=> SELECT name, expiration_date, subject, serial, certificate_text FROM certificates WHERE name = 'server_crt';
    -[ RECORD 1 ]----+-----------------------------------------------------------------------------------------------------------
    name             | server_crt
    expiration_date  | 2022-06-21 15:07:38+09
    subject          | C = country_code, ST = state_or_province, L = locality, O = organization, OU = org_unit, CN = common_name
    serial           | 1C:79:49:0E:5E:BA:2C:AD:D1:B7:52:12:1C:B4:A9:19:2F:73:50:9C
    certificate_text | -----BEGIN CERTIFICATE-----
    MIIEDzCCAvegAwIBAgIUHHlJDl66LK3Rt1ISHLSpGS9zUJwwDQYJKoZIhvcNAQEL
    .....
    PLIRKFw9DskWDJDje1TotbZkuS/IVRNtmJDVU1Iqz8Qtm/I=
    -----END CERTIFICATE-----

Vertica Versions 10.0 and Earlier

In Vertica versions 10.0 and earlier, you need to use the OpenSSL command to create and manage your keys and certificates. You can follow this step in 10.0.1 or later if you don't want to use In-Database Cryptographic Key and Certificate Management.

To create a self-signed key:

  1. Generate the root key (private key). The following generates a 2048bit RSA private key.
    $ openssl genrsa -out root.key 2048
  2. Generate a certificate signing request for CA certificate.

    $ openssl req -new -nodes -key root.key -sha256 -out root.csr
     
    You are about to be asked to enter information that will be incorporated into your certificate request.
    What you are about to enter is what is called a Distinguished Name or a DN.
    There are quite a few fields but you can leave some blank
    For some fields there will be a default value,
    If you enter '.', the field will be left blank.
    -----
    Country Name (2 letter code) [XX]: country_code
    State or Province Name (full name) []: state_or_province
    Locality Name (eg, city) [Default City]: locality
    Organization Name (eg, company) [Default Company Ltd]: organization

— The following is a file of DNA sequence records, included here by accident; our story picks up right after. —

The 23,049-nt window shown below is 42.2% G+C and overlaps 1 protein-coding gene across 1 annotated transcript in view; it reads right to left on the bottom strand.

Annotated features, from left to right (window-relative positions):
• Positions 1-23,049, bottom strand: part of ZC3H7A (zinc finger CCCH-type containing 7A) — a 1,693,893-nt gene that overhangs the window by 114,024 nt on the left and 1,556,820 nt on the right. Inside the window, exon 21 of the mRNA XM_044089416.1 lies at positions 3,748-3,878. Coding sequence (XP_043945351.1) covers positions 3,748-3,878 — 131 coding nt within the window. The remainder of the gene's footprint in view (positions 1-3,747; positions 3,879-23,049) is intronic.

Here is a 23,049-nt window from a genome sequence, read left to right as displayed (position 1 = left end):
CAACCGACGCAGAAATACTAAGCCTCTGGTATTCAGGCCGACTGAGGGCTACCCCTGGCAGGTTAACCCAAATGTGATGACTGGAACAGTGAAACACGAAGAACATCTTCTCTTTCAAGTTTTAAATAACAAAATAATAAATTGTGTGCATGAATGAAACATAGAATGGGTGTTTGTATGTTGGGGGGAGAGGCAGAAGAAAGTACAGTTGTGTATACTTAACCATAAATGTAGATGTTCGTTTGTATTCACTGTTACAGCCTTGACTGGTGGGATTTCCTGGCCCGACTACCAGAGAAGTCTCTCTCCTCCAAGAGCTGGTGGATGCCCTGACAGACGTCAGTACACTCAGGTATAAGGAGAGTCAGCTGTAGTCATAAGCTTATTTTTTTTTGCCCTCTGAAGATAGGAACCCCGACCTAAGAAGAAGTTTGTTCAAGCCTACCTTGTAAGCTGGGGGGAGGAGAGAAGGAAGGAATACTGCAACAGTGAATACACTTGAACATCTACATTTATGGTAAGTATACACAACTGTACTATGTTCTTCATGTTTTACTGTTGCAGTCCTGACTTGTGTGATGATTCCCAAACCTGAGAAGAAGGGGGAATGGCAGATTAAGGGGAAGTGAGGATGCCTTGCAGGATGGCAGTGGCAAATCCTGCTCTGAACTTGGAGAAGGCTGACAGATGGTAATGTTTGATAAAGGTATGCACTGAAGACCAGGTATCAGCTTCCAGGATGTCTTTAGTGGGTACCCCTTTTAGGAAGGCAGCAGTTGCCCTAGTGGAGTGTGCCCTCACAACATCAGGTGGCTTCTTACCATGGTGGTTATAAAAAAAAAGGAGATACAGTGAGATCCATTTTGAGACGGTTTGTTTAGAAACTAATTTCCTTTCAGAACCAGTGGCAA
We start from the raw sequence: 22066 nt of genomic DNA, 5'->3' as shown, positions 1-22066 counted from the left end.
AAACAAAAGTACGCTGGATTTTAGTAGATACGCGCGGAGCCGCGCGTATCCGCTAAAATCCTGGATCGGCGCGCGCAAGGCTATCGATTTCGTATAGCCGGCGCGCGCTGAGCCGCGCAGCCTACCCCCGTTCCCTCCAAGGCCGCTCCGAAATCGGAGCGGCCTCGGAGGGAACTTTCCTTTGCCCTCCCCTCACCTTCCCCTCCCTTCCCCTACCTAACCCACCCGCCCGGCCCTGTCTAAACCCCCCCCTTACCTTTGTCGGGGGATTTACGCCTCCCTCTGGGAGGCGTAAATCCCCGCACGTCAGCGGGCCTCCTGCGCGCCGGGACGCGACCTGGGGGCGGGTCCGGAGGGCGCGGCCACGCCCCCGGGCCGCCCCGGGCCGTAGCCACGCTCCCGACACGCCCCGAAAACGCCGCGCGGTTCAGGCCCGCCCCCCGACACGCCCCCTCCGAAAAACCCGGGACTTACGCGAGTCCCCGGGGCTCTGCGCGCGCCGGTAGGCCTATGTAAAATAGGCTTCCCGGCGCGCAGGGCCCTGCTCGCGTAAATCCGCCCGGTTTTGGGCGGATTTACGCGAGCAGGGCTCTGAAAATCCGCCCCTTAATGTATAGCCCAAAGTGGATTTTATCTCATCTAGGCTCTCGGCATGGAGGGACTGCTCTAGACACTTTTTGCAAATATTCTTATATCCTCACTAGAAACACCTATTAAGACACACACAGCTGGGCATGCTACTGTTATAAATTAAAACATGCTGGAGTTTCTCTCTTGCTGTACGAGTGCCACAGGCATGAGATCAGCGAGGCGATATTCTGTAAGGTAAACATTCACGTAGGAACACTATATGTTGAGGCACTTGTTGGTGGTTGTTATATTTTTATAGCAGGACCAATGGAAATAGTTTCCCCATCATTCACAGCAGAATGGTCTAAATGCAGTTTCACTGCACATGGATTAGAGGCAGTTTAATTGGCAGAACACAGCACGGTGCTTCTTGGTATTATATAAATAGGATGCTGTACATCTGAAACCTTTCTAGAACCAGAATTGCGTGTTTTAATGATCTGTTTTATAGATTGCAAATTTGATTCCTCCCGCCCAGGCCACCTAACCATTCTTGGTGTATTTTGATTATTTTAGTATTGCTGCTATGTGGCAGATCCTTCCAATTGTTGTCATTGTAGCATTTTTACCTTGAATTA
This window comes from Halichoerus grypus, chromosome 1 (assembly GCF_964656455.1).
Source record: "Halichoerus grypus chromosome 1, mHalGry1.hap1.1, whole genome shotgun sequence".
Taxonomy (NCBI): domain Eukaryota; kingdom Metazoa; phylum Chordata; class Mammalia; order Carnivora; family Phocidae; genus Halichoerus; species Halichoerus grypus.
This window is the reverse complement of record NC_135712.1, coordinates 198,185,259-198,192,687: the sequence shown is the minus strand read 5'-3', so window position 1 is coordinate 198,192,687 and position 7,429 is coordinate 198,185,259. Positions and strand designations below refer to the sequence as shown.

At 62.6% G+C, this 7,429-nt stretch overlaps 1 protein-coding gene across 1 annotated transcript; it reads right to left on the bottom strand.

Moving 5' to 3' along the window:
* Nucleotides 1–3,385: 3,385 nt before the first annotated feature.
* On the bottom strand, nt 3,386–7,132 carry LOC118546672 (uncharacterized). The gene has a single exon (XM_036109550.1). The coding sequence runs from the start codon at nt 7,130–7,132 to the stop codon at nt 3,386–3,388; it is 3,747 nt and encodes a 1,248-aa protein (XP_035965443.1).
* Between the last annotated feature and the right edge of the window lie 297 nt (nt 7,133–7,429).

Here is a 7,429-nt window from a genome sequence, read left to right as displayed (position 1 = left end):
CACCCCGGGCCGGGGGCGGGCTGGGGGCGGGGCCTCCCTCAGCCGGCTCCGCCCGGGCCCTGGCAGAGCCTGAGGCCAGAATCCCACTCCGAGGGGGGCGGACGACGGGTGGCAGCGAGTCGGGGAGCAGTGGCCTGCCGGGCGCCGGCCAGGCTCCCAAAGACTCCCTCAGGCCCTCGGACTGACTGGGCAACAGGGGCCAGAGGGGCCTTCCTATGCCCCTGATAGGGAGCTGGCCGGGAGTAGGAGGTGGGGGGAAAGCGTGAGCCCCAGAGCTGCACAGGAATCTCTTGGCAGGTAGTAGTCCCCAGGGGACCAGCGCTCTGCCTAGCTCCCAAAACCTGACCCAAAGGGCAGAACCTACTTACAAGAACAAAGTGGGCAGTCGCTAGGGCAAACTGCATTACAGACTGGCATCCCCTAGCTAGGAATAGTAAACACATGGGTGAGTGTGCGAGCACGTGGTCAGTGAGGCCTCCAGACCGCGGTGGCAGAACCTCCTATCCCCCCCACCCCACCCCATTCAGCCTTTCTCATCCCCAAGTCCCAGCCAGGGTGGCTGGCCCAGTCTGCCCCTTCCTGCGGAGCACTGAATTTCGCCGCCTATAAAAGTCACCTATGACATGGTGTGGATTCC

Organizational Unit Name (eg, section) []: org_unit
    Common Name (eg, your name or your server's hostname) []: Vertica Root CA
    Email Address []: email
     
    Please enter the following 'extra' attributes
    to be sent with your certificate request
    A challenge password []: (blank)
    An optional company name []: (optional)
  3. Create a file containing certificate extensions to use.

    echo "basicConstraints=CA:TRUE,pathlen:0
    subjectKeyIdentifier=hash
    nsComment=\"Vertica generated root CA cert\"
    authorityKeyIdentifier=keyid,issuer" > root.ext
  4. Create a self-signed certificate for CA certificate.

    $ openssl x509 -days 365 -in root.csr -req -signkey root.key -out root.crt -extfile root.ext
    Signature ok
    subject=/C=country_code/ST=state_or_province/L=locality/O=organization/OU=org_unit/CN=Vertica Root CA
    Getting Private key
  5. Generate the server key (private key). The following example generates a 2048bit RSA private key.

    $ openssl genrsa -out server.key 2048
  6. Generate a certificate signing request for the server certificate.

    $ openssl req -new -nodes -key server.key -sha256 -out server.csr
     
    You are about to be asked to enter information that will be incorporated into your certificate request.
    What you are about to enter is what is called a Distinguished Name or a DN.
    There are quite a few fields but you can leave some blank
    For some fields there will be a default value,
    If you enter '.', the field will be left blank.
    -----
    Country Name (2 letter code) [XX]: country_code
    State or Province Name (full name) []: state_or_province
    Locality Name (eg, city) [Default City]: locality
    Organization Name (eg, company) [Default Company Ltd]: organization
    Organizational Unit Name (eg, section) []: org_unit
    Common Name (eg, your name or your server's hostname) []: common_name
    Email Address []: email
     
    Please enter the following 'extra' attributes
    to be sent with your certificate request
    A challenge password []: (blank)
    An optional company name []: (optional)
  7. Create a self-signed certificate for the server certificate.

    $ openssl x509 -CA root.crt -CAkey root.key -CAcreateserial -days 365 -req -in server.csr -out server.crt
    Signature ok
    subject=/C=country_code/ST=state_or_province/L=locality/O=organization/OU=org_unit/CN=common_name
    Getting Private key

Validating Your Private Key and Certificates

If you have created a private key or certificate using In-Database Cryptographic Key and Certificate Management, you will need to export it to a file. You don't need to export a key or certificate that has been provided by another department.